Sunday, August 25, 2019

Cragside House

William George Armstrong was a Victorian inventor, industrial magnate, philanthropist, etc. He did not rise from humble origins. Educated initially in law, he was more interested in mechanical engineering, principally hydraulics, and developed several new machines, after which he went into manufacturing. He was elected a fellow of the Royal Society at mid-century. He also got into armaments, inventing the first rifled, breech-loading cannon, the Armstrong Gun. His industries on the Elswick and the Tyne eventually employed some 25,000, building machines, bridges, guns, and even warships. He was knighted in 1859, and elevated to the peerage in 1887. Cragside originally was a hunting retreat, but then grew and grew, incorporating several of Armstrong's other dabblings: hydraulically-powered dumbwaiter, dishwashers, kitchen rotisseries. It was the first private home to have hydro-electricity. Be impressed. We were impressed that all this, especially the garden and grounds, grew from a featureless Northumberland crag in the mid 1800s. As we were told by a gardener, there is scarcely a plant or tree in sight that was not placed there by a human hand. It is a marvel.
Drone view; Cragside is sometimes called the "northern Neuschwanstein,"
evidently by people who have seen neither Neuschwanstein or the Alps; nevertheless...
View from the Iron Bridge, which I hiked down to in order to get this photo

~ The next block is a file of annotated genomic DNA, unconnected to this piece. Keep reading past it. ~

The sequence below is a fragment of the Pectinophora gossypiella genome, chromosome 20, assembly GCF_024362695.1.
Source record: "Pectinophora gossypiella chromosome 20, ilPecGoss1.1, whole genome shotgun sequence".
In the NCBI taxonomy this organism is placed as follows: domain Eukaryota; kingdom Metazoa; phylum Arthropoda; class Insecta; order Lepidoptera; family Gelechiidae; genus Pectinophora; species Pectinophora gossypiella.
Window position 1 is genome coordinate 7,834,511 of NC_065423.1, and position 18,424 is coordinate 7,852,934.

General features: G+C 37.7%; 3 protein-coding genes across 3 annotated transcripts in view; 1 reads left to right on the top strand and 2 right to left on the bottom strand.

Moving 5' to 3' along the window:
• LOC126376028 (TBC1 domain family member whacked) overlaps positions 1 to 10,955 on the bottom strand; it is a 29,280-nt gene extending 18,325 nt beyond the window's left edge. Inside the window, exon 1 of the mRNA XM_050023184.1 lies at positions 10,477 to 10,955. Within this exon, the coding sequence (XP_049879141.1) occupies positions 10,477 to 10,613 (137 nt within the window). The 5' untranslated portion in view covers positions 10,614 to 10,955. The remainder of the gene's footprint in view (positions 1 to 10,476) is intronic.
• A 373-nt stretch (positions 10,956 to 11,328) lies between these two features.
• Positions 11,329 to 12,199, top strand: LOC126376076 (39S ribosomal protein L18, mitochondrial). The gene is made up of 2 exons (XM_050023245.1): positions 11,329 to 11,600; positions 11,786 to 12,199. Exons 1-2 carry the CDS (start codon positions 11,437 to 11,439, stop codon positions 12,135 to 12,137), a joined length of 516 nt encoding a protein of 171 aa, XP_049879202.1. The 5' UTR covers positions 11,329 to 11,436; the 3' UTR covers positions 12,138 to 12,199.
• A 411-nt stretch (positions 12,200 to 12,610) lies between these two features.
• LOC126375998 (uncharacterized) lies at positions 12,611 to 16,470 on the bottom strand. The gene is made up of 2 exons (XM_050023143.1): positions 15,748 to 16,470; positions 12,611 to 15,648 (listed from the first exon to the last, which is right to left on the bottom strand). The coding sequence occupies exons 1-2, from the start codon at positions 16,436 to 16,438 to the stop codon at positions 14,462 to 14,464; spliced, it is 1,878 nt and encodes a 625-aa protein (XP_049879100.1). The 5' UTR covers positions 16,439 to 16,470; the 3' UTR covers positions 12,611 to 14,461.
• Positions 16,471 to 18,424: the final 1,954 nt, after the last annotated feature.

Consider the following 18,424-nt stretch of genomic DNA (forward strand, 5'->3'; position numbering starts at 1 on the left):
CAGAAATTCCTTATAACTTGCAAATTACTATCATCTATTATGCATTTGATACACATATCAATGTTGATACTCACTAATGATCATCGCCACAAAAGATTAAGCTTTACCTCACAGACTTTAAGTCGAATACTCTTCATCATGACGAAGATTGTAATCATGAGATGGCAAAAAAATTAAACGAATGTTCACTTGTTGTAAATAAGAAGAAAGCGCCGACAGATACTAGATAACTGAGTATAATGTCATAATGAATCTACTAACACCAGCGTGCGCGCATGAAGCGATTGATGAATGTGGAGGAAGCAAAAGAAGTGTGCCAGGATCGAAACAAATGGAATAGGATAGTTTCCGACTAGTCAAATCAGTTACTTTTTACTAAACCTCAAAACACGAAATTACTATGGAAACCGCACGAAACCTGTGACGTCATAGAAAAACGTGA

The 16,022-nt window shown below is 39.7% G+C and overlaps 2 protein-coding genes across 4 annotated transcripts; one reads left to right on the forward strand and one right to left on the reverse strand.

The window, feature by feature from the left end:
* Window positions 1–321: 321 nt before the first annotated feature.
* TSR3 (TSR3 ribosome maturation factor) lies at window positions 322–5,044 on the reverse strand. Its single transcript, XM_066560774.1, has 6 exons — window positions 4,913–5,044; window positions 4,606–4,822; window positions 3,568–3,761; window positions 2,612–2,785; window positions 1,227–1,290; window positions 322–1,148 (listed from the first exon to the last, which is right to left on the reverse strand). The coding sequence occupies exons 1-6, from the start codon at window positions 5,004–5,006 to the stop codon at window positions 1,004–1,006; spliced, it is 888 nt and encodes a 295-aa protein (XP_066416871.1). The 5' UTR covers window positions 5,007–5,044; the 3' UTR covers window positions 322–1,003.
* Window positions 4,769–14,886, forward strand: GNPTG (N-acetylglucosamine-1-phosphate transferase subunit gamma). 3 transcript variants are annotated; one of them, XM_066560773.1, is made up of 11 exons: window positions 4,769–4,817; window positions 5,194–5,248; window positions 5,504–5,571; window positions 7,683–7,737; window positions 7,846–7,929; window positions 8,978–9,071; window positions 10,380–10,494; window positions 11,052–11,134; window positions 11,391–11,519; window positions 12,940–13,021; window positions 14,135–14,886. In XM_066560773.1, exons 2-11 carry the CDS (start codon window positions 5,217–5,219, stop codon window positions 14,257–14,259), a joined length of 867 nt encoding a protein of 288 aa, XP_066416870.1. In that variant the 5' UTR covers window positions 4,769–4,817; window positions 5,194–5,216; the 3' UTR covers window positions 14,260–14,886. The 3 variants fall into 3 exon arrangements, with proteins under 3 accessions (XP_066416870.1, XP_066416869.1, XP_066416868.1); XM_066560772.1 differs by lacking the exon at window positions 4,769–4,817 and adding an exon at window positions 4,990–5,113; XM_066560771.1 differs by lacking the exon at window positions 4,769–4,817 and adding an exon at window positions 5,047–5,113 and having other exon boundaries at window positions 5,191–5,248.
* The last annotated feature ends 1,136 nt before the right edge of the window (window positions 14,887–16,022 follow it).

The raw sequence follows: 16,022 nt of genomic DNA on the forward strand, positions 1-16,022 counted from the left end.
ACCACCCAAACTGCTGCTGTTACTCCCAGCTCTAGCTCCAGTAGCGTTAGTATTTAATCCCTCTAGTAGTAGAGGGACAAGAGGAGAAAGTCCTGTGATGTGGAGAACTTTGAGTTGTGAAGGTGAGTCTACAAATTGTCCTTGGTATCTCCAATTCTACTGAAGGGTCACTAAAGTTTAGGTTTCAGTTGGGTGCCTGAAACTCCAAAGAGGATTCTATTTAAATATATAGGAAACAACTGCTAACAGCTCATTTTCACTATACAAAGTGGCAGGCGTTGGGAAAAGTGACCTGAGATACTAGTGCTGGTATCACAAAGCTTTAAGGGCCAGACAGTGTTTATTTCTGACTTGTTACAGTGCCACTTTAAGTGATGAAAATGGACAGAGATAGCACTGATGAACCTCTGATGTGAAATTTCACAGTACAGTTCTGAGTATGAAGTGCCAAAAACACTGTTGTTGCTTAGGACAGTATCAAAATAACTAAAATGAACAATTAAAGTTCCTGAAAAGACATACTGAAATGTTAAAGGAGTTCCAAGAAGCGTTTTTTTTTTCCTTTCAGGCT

Drive-up view

Lord Armstrong of Cragside

In the kitchen with its hydro-electrically powered rotisseries

Touring the house, the usual nice digs, furnishings, etc.

Plunge in the Turkish bath area

Note peacock fire-place screen

After a long hall of curios, specimens, paintings, busts, the usual Victorian things...

You enter the great hall, with this, the most intricately carved fireplace we have
ever seen--done in Milan, for Cragside

Sanctum sanctorum of the fireplace

A bit more of the great hall, three sides of which are paintings

Including this Turner

The usual Olympic size pool
Scientific paraphrenalia on display

Music room; there was plenty more, but you get the picture...

Saturday, August 24, 2019

Durham And Its Cathedral, 2019

I think this was our 4th visit to Durham and its cathedral, the first being in 1989, the next in 2009 ( and the next yet in 2013 (, and If you're into cathedrals, particularly very old Norman/Romanesque ones, Durham is a must-see. Plus it's an agreeably-sized and charming city, the old bits of which are easily reached via the P&R.
The P&R is actually adjacent to the university's suburban campus; yes, that Bill
Bryson; he was chancellor at Durham, one of Britain's most prestigious, from 2005
to 2011

"Pointers"--volunteers pointing the way to the city's sights for tourists

Main old town square

There's a World Heritage Site office--Durham and cathedral are so designated--
in the old town, with a wealth of information, including this helpful model
showing the river's bend around the cathedral and old town

OK, I know it's silly, but perhaps the best thing we saw this time in Durham
was the five-part history of Durham cathedral in LEGO: the first part is at, and the rest are at;
something to behold
Outside the old university library building
In its gift shoppe, a literary map of the island
In the cathedral; taking pix has been an issue here; see my previous posts;
apparently no more; I took a few nonetheless, but will post fewer still
The cathedral has "pointers" too
Helpful model

Nave view




Good grief! Is this part of the Dracula thing?

Cloister: the Holy Roller is gone! See previous Durham posts

Refectory, now a permanent exhibit of cathedral treasures

Durham's LEGO cathedral...finished some years ago...probably the first done,
I'd guess

One of the nicest of the cathedral gift shoppes we've seen

Bumper in cathedral colors

The river Wear--practically right downtown 

Cote De Yorkshire, 3: Captain Cook Memorial Museum